Agriculture in England
Agriculture in England is today intensive, highly mechanised, and efficient by European standards, producing about 60% of food needs with only 2% of the labour force. It contributes around 2% of GDP. Around two thirds of production is devoted to livestock, one third to arable crops. Agriculture is heavily subsidised by the European Union's Common Agricultural Policy and it is not known how large a sector it would be if the market was unregulated. The GDP from the farming sector is argued by some to be a small return on the subsidies given but is argued by others that subsidy boosts food security and therefore is justified in the same way defence spending is.
The main crops that are grown are wheat, barley, oats, potatoes, sugar beets, fruits and vegetables. The livestock that is raised include cattle and sheep. In the drier east, farmers grow wheat, barley, oats, potatoes, and sugar beets.
Between the 16th century and the mid-19th century, Great Britain saw a massive increase in agricultural productivity and net output. (See: British Agricultural Revolution.) New agricultural practices like enclosure, mechanisation, four-field crop rotation and selective breeding enabled an unprecedented population growth, freeing up a significant percentage of the workforce, and thereby helped drive the Industrial Revolution. By the early 19th century, agricultural practices, particularly careful selection of hardy strains and cultivars, had so improved that yield per land unit was many times that seen in the Middle Ages and before. In the late nineteenth century a slump badly affected arable farming, known as the Great Depression, which is usually dated from 1873 to 1896. The depression was caused by the dramatic fall in grain prices following the opening up of the American prairies to cultivation in the 1870s and the advent of cheap transportation with the rise of steam ships.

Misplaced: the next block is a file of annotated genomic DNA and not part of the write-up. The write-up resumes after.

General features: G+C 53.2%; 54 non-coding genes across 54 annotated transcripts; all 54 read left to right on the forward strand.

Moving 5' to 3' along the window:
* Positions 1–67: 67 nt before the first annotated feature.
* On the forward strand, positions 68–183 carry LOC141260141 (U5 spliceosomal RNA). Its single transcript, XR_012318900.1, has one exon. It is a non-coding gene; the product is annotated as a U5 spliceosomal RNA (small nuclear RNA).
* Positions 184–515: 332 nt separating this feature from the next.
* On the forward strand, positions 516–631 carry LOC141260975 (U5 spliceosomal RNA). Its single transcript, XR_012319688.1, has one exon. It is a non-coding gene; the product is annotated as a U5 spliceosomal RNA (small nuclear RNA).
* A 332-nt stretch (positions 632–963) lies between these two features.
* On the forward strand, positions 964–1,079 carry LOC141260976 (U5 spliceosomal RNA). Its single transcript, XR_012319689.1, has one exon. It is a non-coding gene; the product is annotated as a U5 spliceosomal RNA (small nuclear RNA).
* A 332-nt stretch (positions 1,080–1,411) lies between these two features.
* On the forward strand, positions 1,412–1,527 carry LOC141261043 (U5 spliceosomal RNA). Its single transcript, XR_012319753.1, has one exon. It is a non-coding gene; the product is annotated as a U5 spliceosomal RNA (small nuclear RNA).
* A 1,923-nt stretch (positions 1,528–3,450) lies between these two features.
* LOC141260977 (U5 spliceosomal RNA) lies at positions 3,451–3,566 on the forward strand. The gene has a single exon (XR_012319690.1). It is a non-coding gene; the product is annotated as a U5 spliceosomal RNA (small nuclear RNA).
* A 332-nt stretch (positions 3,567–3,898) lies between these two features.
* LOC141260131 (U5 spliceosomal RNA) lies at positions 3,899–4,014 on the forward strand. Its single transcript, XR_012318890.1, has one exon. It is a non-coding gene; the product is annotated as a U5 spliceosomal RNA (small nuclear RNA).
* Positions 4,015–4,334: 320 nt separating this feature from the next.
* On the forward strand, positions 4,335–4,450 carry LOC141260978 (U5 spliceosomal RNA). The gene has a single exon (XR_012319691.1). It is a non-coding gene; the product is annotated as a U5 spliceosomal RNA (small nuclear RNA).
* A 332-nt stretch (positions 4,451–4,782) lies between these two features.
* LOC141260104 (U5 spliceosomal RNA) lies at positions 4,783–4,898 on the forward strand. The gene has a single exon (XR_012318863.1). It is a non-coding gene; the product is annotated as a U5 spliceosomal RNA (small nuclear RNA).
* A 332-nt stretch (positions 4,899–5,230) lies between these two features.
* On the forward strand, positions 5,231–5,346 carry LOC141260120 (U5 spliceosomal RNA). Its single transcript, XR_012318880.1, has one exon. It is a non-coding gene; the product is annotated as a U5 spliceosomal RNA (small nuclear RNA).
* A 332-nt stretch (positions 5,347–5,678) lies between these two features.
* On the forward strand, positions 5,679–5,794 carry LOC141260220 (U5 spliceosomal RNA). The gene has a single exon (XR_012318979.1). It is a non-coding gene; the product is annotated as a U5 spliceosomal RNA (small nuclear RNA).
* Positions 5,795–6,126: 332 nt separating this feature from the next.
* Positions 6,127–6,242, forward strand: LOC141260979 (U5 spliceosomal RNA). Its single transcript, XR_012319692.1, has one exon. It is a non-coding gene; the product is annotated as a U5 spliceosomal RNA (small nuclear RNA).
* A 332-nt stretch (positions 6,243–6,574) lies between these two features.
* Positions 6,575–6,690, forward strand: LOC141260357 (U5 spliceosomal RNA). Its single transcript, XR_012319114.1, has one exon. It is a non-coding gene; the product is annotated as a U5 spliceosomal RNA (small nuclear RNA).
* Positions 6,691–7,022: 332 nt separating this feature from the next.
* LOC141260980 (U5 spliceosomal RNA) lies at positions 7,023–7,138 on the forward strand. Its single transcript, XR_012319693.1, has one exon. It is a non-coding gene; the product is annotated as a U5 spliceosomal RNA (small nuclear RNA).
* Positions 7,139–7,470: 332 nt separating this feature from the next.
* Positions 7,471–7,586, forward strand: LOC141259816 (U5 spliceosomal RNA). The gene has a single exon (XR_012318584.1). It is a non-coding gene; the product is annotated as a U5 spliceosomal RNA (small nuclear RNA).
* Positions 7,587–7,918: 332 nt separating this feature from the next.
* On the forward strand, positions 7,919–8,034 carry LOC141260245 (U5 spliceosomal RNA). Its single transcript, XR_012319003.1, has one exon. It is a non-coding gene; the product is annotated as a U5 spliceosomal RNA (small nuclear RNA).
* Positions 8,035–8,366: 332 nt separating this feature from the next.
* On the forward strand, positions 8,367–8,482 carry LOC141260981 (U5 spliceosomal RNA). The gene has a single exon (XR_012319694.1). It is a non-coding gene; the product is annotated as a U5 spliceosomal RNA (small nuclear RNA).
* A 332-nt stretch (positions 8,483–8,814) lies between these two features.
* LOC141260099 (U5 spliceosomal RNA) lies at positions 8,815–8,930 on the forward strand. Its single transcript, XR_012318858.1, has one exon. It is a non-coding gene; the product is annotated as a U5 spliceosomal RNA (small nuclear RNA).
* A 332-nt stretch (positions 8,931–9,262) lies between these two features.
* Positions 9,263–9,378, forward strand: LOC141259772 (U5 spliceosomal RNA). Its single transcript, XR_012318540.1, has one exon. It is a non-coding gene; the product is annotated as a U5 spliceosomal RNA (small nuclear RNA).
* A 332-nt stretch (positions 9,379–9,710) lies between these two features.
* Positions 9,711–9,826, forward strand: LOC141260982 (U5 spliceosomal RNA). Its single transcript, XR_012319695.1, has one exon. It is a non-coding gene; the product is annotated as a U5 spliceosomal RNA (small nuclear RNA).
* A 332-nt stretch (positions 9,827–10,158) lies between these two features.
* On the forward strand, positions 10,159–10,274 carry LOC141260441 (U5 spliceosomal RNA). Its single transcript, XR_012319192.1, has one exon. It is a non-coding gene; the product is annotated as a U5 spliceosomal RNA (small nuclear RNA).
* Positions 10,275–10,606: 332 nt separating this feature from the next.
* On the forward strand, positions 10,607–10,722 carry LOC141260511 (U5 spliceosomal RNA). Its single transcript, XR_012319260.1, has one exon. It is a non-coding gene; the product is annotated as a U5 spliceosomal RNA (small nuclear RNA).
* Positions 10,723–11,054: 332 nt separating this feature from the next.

The 18th and 19th centuries also saw the development of glasshouses, or greenhouses, initially for the protection and cultivation of exotic plants imported to Europe and North America from the tropics. Experiments on plant hybridisation in the late 19th century yielded advances in the understanding of plant genetics, and subsequently, the development of hybrid crops. Storage silos and grain elevators appeared in the 19th century.
- T. W. Fletcher, ‘The Great Depression of English Agriculture 1873-1896’, in P. J. Perry (ed.), British Agriculture 1875-1914 (London: Methuen, 1973), pp. 31.
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